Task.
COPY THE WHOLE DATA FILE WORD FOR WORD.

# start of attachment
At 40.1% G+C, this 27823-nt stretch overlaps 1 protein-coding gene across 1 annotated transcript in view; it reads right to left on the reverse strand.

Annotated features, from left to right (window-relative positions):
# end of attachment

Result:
At 40.1% G+C, this 27823-nt stretch overlaps 1 protein-coding gene across 1 annotated transcript in view; it reads right to left on the reverse strand.

Annotated features, from left to right (window-relative positions):